Appeal from the Order of the Unemployment Compensation Board of Review in the case of In Re: Claim of Ralph E. Gemberling, No. B-192185.
Peter B. Macky, for petitioner.
Charles G. Hasson, Assistant Counsel, with him Richard L. Cole, Jr., Chief Counsel, for respondent.
President Judge Crumlish, Jr. and Judges MacPhail and Doyle, sitting as a panel of three. Opinion by President Judge Crumlish, Jr.
[ 72 Pa. Commw. Page 372]
The Unemployment Compensation Board of Review affirmed the referee's denial of benefits to Ralph Gemberling. He appeals; we reverse and remand.
Gemberling was employed by the Tressler Lumber Company as a power saw operator and later as a log skidder operator. Although he was qualified for the latter, he requested transfer to the former because he believed that it was less hazardous. That request was not honored, nor were the safety precautions he requested taken. Claimant quit when the work crew, of which he was a member, was reprimanded for failing
[ 72 Pa. Commw. Page 373]
to complete work promptly and the log skidder he was operating almost rolled over.
A claimant who voluntarily terminates his employment must prove under Section 402(b) of the Unemployment Compensation Law*fn1 that he quit for "cause of a necessitous and compelling nature." To meet this burden, he must show that his conduct was consistent with ordinary common sense and prudence based on real, substantial and reasonable factors and is not based on factors which are imaginary, trifling or whimsical. Weglarz v. Unemployment Compensation Board of Review, 41 Pa. Commonwealth Ct. 505, 399 A.2d 819 (1979). Since Gemberling did not prevail below, our scope of review is limited to determining whether the findings of fact are consistent with each other and with the conclusions of law and whether the findings can be sustained without a capricious disregard of competent evidence. Baird v. Unemployment Compensation Board of Review, 30 Pa. Commonwealth Ct. 118, 372 A.2d 1254 (1977).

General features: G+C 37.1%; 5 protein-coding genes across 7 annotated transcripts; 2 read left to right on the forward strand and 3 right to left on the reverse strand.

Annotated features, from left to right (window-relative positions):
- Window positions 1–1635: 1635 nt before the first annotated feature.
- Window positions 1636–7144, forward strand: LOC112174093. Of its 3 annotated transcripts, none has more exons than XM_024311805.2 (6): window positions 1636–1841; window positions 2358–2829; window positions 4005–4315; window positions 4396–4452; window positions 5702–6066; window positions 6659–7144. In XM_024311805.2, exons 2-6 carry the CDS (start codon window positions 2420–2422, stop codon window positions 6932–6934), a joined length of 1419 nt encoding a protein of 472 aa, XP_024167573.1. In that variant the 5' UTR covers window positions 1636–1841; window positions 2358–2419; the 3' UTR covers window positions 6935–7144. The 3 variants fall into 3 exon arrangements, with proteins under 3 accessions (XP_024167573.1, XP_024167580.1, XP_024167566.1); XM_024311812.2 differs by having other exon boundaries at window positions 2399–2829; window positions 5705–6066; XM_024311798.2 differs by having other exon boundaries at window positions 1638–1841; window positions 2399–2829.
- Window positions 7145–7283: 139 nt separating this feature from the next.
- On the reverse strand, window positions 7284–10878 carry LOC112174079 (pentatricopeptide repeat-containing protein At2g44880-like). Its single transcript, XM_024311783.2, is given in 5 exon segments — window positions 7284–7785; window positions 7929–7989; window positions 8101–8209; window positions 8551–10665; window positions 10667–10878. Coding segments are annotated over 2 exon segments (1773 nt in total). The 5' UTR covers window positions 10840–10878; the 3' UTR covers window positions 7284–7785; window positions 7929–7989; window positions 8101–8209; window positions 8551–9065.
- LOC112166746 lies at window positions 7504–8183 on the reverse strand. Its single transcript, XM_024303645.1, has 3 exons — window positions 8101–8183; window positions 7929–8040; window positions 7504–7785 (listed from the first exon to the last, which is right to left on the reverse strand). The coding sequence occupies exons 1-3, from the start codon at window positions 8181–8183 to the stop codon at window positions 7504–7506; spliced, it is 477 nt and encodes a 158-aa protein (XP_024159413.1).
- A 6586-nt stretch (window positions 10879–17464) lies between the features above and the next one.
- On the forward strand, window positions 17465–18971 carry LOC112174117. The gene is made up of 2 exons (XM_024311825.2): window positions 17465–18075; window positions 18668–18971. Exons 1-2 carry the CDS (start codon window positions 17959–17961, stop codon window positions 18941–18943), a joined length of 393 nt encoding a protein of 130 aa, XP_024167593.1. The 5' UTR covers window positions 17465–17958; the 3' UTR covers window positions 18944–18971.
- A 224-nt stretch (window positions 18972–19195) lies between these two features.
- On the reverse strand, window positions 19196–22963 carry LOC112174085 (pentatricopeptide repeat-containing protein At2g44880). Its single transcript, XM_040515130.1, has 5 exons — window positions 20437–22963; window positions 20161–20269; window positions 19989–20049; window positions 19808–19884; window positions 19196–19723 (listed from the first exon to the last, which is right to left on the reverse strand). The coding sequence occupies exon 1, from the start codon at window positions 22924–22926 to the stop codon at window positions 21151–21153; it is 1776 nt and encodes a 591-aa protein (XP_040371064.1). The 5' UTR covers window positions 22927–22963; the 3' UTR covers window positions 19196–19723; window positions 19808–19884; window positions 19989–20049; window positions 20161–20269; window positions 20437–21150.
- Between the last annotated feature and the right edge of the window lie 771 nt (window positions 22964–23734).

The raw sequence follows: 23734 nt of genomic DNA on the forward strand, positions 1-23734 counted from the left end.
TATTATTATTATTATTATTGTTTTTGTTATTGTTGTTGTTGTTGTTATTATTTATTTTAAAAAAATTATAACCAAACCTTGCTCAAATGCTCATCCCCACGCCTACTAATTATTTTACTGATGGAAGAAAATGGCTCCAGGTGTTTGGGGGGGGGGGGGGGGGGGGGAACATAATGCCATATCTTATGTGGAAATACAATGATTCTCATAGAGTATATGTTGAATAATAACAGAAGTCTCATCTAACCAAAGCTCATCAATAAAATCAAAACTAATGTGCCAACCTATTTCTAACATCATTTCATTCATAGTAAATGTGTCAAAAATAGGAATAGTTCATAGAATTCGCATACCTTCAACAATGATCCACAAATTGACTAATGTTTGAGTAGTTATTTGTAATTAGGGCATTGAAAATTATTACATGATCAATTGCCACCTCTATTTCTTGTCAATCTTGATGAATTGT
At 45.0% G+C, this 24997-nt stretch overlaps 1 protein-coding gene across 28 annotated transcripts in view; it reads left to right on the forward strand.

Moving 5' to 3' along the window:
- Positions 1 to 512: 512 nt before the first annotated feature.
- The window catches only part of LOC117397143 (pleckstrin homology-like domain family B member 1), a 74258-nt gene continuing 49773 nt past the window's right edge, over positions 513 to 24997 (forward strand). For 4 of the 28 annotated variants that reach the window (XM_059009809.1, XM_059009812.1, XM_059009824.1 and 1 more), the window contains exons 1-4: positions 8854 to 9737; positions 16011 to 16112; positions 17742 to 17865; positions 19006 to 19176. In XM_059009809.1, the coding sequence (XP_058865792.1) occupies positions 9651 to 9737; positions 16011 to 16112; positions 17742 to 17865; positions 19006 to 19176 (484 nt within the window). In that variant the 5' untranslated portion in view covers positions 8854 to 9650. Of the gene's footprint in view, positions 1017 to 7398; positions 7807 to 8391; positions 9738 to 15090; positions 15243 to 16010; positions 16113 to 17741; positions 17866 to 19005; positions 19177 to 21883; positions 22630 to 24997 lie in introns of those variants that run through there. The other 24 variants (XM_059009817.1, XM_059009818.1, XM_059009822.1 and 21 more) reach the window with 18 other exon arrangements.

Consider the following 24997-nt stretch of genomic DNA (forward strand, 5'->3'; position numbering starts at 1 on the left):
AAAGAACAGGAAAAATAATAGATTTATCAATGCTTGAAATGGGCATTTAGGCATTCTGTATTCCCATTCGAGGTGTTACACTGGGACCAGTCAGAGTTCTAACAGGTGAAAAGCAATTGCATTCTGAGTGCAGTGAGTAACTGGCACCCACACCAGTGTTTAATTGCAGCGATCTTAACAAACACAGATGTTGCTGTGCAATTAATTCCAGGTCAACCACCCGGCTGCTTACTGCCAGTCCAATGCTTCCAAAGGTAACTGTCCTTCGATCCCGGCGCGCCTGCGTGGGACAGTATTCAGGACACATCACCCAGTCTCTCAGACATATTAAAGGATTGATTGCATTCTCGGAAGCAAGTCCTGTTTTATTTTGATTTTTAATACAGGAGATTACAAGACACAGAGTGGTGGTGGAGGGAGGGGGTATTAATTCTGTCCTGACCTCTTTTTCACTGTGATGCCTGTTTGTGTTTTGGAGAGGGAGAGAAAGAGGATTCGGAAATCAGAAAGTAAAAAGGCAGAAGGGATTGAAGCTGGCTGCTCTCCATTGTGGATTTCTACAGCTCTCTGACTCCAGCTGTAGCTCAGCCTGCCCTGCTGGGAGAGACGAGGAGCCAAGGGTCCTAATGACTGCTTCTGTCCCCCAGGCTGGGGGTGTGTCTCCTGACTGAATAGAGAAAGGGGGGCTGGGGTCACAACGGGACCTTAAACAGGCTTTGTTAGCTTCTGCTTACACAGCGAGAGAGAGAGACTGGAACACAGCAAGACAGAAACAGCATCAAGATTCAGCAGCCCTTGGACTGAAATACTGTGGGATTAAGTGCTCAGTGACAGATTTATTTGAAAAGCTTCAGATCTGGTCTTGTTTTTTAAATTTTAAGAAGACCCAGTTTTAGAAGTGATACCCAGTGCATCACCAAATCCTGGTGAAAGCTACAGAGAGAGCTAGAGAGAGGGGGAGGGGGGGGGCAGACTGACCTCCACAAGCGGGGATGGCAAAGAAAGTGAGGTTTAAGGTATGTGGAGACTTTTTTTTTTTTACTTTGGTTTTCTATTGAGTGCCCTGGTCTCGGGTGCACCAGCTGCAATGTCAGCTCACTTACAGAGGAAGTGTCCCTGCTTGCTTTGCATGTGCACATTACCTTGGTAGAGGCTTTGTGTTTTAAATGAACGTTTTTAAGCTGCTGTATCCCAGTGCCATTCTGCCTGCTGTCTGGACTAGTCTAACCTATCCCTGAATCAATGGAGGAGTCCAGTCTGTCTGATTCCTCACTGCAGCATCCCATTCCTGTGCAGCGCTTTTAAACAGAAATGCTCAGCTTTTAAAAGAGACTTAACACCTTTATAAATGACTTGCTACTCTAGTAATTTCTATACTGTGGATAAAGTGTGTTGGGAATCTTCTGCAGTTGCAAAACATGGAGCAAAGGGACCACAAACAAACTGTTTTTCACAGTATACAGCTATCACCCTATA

We are unable to determine whether Gemberling has met his burden because of the inadequacy of the record before us. For example, there are no findings of fact to support the Board's conclusion that the hazards inherent in the operation of the log skidder could be overcome by proper, careful and attentive handling of the machine. Moreover, the Board erroneously relied upon hearsay, to which a timely objection was made, in reaching the conclusion that Gemberling did not use the available safety equipment to make his job less hazardous.*fn2 Therefore, we hold that the conclusions of law are not supported by the findings of fact.
[ 72 Pa. Commw. Page 374]
Reversed and remanded for proceedings not inconsistent ...